The scene disappears; the light blinks out, then winks on a moment later. Everything is different, but far more recent. From just that day, in fact, as Jack and Claire walked back to Claire's Honda after leaving Attica State Prison. Both were striding silently across the damp asphalt, the grayness of the morning creeping overhead, and both were affected in very different ways by what they had just seen -- their first state-sponsored execution. Jack was exactly as she always loved him best: dignified, alert, steely and focused. This was the law. The law did its job. Goody. Claire, however, came out of there feeling weak-kneed and prickly, as if by supporting capital punishment Jack was somehow partially responsible for the man's death. It was a ridiculous feeling to have, and she tried shrugging it off, but it wasn't working.
"Want breakfast?" Jack asked her as they slid into her vehicle. He buckled up on the passenger side and watched as she tossed her briefcase into the back seat.
"How can you eat?" Claire-in-the-car stared at him. "We just saw a man die."
"I'm a sucker for an execution," he smiled rakishly at her.
Claire paled.
"Oh, stop it," he bit at her. "You have my permission to save the holier-than-thou routine for court appearances and visits by Ben Stone. Otherwise, you know you don't need to put on an act for me."
"What if it's not an act," she bit back, stung.
"You're feeling sorry for yourself because you don't feel bad about it," he instructed. "There's nothing wrong with that."
"Jack, a man died in there. We helped the state kill him. That doesn't bother you?"
"Not a bit."
Normally, this bravado -- which she suspected was at least partly just that; Jack wasn't unfeeling or that hard-line -- was a turn-on for Claire. Watching him in court as he annihilated the defense was one of the greatest thrill rides she'd ever experienced. But right now, when she did truly feel some need for sympathy or softness -- he wasn't giving it to her. "I don't understand you sometimes," she said sadly, and started the ignition.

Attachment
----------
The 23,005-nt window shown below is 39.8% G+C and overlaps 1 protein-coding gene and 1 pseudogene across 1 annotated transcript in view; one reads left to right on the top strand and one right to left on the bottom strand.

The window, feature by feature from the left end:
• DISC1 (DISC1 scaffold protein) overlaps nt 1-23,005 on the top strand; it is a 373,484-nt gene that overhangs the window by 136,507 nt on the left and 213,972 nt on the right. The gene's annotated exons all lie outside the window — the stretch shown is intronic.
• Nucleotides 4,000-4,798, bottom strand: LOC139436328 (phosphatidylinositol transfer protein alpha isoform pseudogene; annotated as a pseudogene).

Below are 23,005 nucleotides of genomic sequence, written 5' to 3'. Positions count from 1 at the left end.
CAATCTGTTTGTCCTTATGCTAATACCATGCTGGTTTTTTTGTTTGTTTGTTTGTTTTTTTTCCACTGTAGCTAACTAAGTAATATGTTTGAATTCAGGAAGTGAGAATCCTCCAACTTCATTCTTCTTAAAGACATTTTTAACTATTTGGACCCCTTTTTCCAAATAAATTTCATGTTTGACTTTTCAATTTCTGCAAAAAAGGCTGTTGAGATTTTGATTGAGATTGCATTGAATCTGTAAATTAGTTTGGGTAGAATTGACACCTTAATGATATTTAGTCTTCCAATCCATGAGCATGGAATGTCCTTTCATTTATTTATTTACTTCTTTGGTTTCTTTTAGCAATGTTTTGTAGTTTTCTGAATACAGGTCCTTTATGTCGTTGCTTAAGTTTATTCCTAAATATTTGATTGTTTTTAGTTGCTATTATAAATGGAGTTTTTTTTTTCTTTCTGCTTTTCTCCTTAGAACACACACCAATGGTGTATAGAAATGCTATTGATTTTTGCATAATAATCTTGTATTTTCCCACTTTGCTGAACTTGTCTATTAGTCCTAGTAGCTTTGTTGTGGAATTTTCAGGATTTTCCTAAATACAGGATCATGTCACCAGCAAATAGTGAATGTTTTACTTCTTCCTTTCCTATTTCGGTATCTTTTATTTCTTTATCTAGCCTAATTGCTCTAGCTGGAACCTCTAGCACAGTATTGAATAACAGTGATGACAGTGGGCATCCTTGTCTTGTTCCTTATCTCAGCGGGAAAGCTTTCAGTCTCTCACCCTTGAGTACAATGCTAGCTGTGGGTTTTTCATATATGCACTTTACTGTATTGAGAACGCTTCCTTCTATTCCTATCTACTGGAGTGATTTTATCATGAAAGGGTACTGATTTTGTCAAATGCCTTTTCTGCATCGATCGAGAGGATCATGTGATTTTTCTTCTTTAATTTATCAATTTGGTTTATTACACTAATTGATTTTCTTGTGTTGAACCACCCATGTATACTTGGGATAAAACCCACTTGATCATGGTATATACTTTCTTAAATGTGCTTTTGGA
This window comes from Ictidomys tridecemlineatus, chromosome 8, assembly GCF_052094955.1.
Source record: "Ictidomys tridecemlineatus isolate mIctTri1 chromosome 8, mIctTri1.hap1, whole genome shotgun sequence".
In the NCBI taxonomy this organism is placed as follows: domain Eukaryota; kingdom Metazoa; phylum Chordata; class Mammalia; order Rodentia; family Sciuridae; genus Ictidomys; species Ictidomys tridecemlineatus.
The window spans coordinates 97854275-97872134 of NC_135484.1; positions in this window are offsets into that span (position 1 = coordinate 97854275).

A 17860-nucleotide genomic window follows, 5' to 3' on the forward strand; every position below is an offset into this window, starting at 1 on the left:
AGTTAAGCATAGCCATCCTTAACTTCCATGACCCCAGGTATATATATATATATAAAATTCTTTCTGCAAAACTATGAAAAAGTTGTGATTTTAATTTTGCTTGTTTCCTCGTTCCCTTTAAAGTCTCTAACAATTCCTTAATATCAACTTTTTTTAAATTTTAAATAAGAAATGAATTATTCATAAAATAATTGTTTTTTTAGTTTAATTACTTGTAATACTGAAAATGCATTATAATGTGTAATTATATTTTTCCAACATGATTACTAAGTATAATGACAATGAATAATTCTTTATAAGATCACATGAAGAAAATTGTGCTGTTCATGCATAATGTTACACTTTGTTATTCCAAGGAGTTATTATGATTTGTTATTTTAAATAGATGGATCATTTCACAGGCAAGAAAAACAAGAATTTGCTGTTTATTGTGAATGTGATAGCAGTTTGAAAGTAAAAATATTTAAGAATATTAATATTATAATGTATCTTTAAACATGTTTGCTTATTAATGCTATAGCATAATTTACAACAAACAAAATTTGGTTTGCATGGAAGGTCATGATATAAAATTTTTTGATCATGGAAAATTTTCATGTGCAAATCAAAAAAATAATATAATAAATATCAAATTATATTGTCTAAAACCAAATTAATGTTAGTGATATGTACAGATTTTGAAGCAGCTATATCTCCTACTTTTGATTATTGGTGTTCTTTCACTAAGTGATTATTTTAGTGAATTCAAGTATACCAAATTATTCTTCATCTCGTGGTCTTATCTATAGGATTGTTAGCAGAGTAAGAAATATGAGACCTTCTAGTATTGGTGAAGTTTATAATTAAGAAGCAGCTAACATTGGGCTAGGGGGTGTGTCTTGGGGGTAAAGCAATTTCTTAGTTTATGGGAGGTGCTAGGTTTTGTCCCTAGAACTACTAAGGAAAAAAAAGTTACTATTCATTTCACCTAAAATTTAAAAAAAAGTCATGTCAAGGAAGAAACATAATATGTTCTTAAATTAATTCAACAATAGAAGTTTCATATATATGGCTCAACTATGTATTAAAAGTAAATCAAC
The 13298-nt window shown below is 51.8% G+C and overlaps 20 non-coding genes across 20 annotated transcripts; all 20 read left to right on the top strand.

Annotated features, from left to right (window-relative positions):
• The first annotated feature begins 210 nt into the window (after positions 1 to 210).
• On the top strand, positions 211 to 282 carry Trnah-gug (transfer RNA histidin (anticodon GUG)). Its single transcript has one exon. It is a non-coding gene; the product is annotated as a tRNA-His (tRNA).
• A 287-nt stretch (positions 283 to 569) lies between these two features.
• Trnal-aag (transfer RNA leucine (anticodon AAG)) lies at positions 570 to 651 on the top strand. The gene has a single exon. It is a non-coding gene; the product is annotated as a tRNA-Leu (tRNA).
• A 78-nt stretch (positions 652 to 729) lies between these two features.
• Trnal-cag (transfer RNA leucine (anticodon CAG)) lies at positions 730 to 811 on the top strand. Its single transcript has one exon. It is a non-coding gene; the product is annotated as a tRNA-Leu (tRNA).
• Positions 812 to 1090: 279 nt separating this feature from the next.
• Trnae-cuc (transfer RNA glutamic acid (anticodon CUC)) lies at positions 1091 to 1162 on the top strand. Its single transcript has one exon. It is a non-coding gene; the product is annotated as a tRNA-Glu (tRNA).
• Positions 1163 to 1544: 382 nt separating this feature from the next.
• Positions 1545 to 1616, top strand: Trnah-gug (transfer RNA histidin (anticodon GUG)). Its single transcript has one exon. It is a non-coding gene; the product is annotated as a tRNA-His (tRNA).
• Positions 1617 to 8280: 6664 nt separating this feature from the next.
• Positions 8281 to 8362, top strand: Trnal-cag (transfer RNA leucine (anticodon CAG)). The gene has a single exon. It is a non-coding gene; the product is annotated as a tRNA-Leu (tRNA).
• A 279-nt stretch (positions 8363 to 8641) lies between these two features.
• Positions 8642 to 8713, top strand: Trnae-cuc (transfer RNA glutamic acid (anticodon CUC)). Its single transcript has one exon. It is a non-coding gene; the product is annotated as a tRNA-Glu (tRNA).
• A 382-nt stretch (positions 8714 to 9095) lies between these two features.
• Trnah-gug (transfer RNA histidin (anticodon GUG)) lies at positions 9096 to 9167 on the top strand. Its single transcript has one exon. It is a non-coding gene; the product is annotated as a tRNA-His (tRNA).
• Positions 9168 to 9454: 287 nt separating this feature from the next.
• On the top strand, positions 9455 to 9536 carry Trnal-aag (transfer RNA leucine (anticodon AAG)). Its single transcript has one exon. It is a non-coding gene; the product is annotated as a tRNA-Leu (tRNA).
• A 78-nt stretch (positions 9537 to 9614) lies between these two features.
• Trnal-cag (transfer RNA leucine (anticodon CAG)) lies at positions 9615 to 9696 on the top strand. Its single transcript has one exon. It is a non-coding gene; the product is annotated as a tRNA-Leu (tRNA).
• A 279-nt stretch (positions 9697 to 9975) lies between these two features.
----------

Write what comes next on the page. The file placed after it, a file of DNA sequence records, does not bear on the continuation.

"A-ha!" Alex calls out. The stage dims.
Claire jumps again and closes her eyes briefly. The scene is too near; she feels it acutely still. When she opens her eyes again, Alex is waiting.
"You see?" he points out. "You don't know Jack!"
"Very funny," says Claire in a strained voice.
"Is that a prize package worth having?" Alex wants to know.
"Is this worth points?"
"Everything is counted -"
"- towards my final grade," finishes Claire. "All right." She sighs. "Well, if it's a choice between that or death, yeah, well, that's plenty for me."
"Yes," says Alex, leaning forward, blue cards in one hand. He taps them against the corner of the podium. "But is that the life that you necessarily want?"
"I'm twenty-nine years old!" Claire cries. "How am I supposed to know what kind of life I want?"
"You know what job you want," Alex teases.
"I don't know that either, any more," says Claire. "Not after what I saw today." She blinks at him. "But I do know I'm not ready to just give up yet, either."
"Another ten points!" Alex cries.
A siren begins to go off and Claire's head swivels, trying to pinpoint the sound. The crowd, which until now has remained quiet, begins to cheer again, warm, excited applause, but nothing like before, when the show first began. This random universe, whether inside her head or not, is making her feel twitchy and crazed. "What now," she murmurs.
"It's our Twenty Questions round!" Alex points to her. The podiums begin to swing around again as the siren wails until the stage behind them vanishes and they are left facing a spotlight in the center of the room. A stagehand carries a stool out, leaves it in the center of the spotlight, and walks off again, wordlessly. "Are you ready?"
"Wait a minute," says Claire, remembering something. "You were going to tell me the rules. You started the game and never told me the rules, Alex."
The audience cheer fades and Claire, for once, feels as if she's made an error. Alex's expression turns maudlin and he shakes his head. "Oh, my dear Claire," he says. "I must deduct twenty-five points for that question."